The Grapevine

When Will It Be Safe To Travel Again Amid Coronavirus Outbreak?

Some countries have been slowly reopening as new cases of COVID-19 continue to decline in the past weeks. The easing of lockdown measures have raised questions of whether people will be allowed to leave their towns or transportation will remain limited. 

It would take long before governments reopen all roads for travel, especially leisure travel. The first step may only allow short-distance trips within towns or cities and slowly stretching regionally, nationally and internationally. 

However, it is important to know that the novel coronavirus continues to spread. The long process to fully allow travels aims to control the flow of people and lower the risk of spreading the virus locally and abroad. 

“A flat curve doesn’t mean the disease is gone or that it’s safe to return to normal, it just means that infection has slowed enough not to overwhelm hospitals,” according to WebMD. “It should be that everyone around us—on the plane, in the museum, at the café, and in the communities of every person who enjoys or works in travel—is safe from contracting the virus, too.”

When Is It Safe To Travel? 

The first basis to say that the public can safely go to different destinations is that 70 percent of the world’s population has already developed immunity to COVID-19. That would significantly reduce the disease’s ability to affect people and spread.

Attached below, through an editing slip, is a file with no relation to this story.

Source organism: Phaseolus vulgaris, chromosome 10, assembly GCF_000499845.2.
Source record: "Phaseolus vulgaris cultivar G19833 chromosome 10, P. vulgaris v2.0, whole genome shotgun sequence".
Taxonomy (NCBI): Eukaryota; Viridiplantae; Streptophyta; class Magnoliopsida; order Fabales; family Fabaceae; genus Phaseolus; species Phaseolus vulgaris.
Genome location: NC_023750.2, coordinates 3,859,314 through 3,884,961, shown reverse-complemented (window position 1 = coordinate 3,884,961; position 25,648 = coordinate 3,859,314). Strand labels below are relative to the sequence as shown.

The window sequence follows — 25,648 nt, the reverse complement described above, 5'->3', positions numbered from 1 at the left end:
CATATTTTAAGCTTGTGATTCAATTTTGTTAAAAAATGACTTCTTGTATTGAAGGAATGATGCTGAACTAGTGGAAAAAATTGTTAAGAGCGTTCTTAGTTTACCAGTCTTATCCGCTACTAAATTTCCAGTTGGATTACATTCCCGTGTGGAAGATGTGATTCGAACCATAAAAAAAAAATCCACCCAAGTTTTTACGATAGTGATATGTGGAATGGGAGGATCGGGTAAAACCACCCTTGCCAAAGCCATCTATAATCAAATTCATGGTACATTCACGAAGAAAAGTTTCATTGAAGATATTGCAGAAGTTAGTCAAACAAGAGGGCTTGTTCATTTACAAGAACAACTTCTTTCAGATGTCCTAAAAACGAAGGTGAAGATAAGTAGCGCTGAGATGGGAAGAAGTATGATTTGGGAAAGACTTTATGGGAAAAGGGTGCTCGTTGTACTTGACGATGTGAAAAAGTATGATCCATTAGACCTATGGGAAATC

Worldwide immunity may occur with the help of a coronavirus vaccine or when enough people have recovered from COVID-19. However, the medical community is still in the early stages of understanding the disease and how it affects people.

Another way to determine the right time to travel and resume other regular activities is by monitoring the contagiousness of the virus using R0, or “R naught.” It is based on how the virus spreads from one person and how efforts like physical distancing and good hygiene help slow down its movement. 

Studies estimated that COVID-19 has an R0 of between two and three, which means one infected person gives the virus to three other people. For the pandemic to end, the R0 should drop to less than one.

Lockdowns and avoiding nonessential travel have been helping to reduce COVID-19’s R0. However, experts said that the infection rate may increase as some countries lift lockdown restrictions early and while the coronavirus remains highly active. 

Health experts suggested that governments take it slow in easing restrictions. The scientific community has yet to deliver results of studies aimed at understanding how COVID-19 affects people and responds to treatments.

COVID-19 lockdown Some health experts said the pandemic may end if 70 percent of the world’s population developed immunity to COVID-19. Pixabay

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